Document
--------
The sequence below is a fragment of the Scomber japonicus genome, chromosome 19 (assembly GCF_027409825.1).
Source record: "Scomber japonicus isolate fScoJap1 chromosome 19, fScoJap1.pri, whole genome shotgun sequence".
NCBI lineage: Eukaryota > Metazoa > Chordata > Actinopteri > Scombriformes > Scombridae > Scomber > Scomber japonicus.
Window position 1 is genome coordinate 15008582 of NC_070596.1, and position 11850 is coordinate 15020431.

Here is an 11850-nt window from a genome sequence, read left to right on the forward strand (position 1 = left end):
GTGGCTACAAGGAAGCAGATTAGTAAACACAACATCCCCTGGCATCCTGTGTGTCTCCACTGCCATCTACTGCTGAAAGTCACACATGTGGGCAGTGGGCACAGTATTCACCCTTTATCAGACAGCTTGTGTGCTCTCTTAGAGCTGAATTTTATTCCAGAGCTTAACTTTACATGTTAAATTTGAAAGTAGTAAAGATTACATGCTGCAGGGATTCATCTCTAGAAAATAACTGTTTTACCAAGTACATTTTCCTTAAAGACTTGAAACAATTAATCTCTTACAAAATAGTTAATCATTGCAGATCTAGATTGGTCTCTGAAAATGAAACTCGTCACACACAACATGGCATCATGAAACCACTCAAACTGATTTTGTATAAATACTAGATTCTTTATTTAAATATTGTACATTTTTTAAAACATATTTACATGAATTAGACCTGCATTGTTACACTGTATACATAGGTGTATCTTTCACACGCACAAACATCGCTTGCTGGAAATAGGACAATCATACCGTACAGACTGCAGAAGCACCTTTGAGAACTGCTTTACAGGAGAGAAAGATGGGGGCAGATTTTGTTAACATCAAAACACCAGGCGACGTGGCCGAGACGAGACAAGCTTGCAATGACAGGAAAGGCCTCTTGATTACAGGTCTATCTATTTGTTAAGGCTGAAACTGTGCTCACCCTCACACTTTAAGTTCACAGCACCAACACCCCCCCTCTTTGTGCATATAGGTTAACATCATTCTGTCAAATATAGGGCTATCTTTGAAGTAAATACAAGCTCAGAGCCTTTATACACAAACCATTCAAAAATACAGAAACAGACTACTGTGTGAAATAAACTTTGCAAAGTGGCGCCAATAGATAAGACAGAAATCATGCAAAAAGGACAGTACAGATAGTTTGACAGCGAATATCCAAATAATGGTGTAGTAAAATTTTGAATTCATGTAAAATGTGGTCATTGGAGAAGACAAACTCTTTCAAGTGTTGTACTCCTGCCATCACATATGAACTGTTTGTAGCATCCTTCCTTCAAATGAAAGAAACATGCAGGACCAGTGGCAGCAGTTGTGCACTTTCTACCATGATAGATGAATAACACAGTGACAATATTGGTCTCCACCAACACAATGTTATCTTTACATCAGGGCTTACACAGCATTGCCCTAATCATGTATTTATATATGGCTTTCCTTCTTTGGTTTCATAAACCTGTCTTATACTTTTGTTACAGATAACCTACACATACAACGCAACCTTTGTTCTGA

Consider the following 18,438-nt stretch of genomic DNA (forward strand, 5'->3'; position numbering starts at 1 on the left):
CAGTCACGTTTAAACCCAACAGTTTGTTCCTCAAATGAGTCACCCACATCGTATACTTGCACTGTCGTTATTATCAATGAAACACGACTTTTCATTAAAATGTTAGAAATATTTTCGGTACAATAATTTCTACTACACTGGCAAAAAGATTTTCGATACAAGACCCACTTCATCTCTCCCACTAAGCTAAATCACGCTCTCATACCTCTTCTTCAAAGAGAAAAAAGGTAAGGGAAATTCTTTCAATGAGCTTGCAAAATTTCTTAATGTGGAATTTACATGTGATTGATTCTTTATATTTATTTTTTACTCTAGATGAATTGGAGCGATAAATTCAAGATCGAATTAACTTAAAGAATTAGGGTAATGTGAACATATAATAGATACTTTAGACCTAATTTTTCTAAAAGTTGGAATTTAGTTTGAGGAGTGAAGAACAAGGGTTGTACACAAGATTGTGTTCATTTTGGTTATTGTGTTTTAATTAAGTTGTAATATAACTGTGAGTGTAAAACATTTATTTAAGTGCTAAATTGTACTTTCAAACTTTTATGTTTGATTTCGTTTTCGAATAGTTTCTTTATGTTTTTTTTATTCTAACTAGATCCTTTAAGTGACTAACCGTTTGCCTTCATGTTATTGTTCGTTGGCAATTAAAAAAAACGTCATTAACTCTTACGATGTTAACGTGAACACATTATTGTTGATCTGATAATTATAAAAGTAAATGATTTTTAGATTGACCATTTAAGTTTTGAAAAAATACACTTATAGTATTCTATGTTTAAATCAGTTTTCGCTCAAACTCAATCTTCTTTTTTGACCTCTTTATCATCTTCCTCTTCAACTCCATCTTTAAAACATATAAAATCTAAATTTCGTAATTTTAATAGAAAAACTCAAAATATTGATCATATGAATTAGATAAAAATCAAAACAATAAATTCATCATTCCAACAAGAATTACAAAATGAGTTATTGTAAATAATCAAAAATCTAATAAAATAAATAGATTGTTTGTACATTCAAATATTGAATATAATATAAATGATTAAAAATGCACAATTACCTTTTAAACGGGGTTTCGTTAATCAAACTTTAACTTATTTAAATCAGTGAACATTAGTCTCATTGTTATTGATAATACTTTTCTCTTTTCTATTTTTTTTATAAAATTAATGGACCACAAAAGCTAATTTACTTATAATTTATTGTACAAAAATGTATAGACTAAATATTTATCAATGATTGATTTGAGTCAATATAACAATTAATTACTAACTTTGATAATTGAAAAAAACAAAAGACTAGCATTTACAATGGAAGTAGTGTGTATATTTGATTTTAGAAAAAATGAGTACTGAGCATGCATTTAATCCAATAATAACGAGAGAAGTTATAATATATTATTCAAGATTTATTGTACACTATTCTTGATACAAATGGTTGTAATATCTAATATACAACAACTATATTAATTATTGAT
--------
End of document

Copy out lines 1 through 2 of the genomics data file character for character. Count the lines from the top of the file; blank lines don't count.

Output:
The sequence below is a fragment of the Scomber japonicus genome, chromosome 19 (assembly GCF_027409825.1).
Source record: "Scomber japonicus isolate fScoJap1 chromosome 19, fScoJap1.pri, whole genome shotgun sequence".